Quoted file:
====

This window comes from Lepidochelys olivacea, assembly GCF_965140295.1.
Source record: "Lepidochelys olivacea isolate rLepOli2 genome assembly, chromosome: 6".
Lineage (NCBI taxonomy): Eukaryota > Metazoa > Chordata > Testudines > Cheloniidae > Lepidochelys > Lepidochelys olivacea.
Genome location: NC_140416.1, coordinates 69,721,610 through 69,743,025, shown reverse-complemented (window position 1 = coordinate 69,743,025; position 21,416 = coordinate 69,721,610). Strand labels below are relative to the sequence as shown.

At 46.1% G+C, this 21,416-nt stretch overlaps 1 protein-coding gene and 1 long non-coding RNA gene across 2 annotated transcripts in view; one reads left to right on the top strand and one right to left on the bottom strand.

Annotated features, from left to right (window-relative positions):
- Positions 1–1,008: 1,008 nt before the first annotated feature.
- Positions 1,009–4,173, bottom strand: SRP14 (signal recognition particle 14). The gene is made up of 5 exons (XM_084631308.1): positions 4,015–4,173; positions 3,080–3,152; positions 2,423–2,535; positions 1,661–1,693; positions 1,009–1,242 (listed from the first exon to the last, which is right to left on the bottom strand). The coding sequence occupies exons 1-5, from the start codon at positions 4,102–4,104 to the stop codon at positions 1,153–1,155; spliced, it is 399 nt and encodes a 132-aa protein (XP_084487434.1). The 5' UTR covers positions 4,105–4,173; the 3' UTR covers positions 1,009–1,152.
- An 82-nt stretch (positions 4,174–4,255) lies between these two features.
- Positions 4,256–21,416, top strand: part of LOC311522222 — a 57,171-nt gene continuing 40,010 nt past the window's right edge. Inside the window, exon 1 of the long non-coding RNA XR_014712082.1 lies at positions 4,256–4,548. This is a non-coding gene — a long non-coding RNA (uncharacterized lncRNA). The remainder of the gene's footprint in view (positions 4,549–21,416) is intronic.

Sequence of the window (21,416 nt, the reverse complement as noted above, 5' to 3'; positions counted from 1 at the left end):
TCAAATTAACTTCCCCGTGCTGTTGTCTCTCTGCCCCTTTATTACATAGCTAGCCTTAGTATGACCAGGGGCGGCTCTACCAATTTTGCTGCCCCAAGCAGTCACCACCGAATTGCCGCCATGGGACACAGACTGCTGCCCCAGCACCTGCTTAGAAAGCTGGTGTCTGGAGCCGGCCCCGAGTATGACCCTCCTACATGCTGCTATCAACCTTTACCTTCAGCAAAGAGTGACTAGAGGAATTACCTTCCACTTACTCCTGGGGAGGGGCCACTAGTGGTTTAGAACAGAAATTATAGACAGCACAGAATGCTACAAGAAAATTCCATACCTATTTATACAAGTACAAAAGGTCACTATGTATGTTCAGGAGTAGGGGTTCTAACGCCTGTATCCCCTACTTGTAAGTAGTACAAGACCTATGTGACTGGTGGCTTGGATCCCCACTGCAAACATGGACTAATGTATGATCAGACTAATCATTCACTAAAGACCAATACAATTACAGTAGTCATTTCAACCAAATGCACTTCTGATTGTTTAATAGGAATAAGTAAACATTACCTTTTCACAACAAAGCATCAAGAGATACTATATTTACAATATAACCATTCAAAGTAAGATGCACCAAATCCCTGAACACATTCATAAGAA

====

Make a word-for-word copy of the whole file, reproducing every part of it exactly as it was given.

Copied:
This window comes from Lepidochelys olivacea, assembly GCF_965140295.1.
Source record: "Lepidochelys olivacea isolate rLepOli2 genome assembly, chromosome: 6".
Lineage (NCBI taxonomy): Eukaryota > Metazoa > Chordata > Testudines > Cheloniidae > Lepidochelys > Lepidochelys olivacea.
Genome location: NC_140416.1, coordinates 69,721,610 through 69,743,025, shown reverse-complemented (window position 1 = coordinate 69,743,025; position 21,416 = coordinate 69,721,610). Strand labels below are relative to the sequence as shown.

At 46.1% G+C, this 21,416-nt stretch overlaps 1 protein-coding gene and 1 long non-coding RNA gene across 2 annotated transcripts in view; one reads left to right on the top strand and one right to left on the bottom strand.

Annotated features, from left to right (window-relative positions):
- Positions 1–1,008: 1,008 nt before the first annotated feature.
- Positions 1,009–4,173, bottom strand: SRP14 (signal recognition particle 14). The gene is made up of 5 exons (XM_084631308.1): positions 4,015–4,173; positions 3,080–3,152; positions 2,423–2,535; positions 1,661–1,693; positions 1,009–1,242 (listed from the first exon to the last, which is right to left on the bottom strand). The coding sequence occupies exons 1-5, from the start codon at positions 4,102–4,104 to the stop codon at positions 1,153–1,155; spliced, it is 399 nt and encodes a 132-aa protein (XP_084487434.1). The 5' UTR covers positions 4,105–4,173; the 3' UTR covers positions 1,009–1,152.
- An 82-nt stretch (positions 4,174–4,255) lies between these two features.
- Positions 4,256–21,416, top strand: part of LOC311522222 — a 57,171-nt gene continuing 40,010 nt past the window's right edge. Inside the window, exon 1 of the long non-coding RNA XR_014712082.1 lies at positions 4,256–4,548. This is a non-coding gene — a long non-coding RNA (uncharacterized lncRNA). The remainder of the gene's footprint in view (positions 4,549–21,416) is intronic.

Sequence of the window (21,416 nt, the reverse complement as noted above, 5' to 3'; positions counted from 1 at the left end):
TCAAATTAACTTCCCCGTGCTGTTGTCTCTCTGCCCCTTTATTACATAGCTAGCCTTAGTATGACCAGGGGCGGCTCTACCAATTTTGCTGCCCCAAGCAGTCACCACCGAATTGCCGCCATGGGACACAGACTGCTGCCCCAGCACCTGCTTAGAAAGCTGGTGTCTGGAGCCGGCCCCGAGTATGACCCTCCTACATGCTGCTATCAACCTTTACCTTCAGCAAAGAGTGACTAGAGGAATTACCTTCCACTTACTCCTGGGGAGGGGCCACTAGTGGTTTAGAACAGAAATTATAGACAGCACAGAATGCTACAAGAAAATTCCATACCTATTTATACAAGTACAAAAGGTCACTATGTATGTTCAGGAGTAGGGGTTCTAACGCCTGTATCCCCTACTTGTAAGTAGTACAAGACCTATGTGACTGGTGGCTTGGATCCCCACTGCAAACATGGACTAATGTATGATCAGACTAATCATTCACTAAAGACCAATACAATTACAGTAGTCATTTCAACCAAATGCACTTCTGATTGTTTAATAGGAATAAGTAAACATTACCTTTTCACAACAAAGCATCAAGAGATACTATATTTACAATATAACCATTCAAAGTAAGATGCACCAAATCCCTGAACACATTCATAAGAA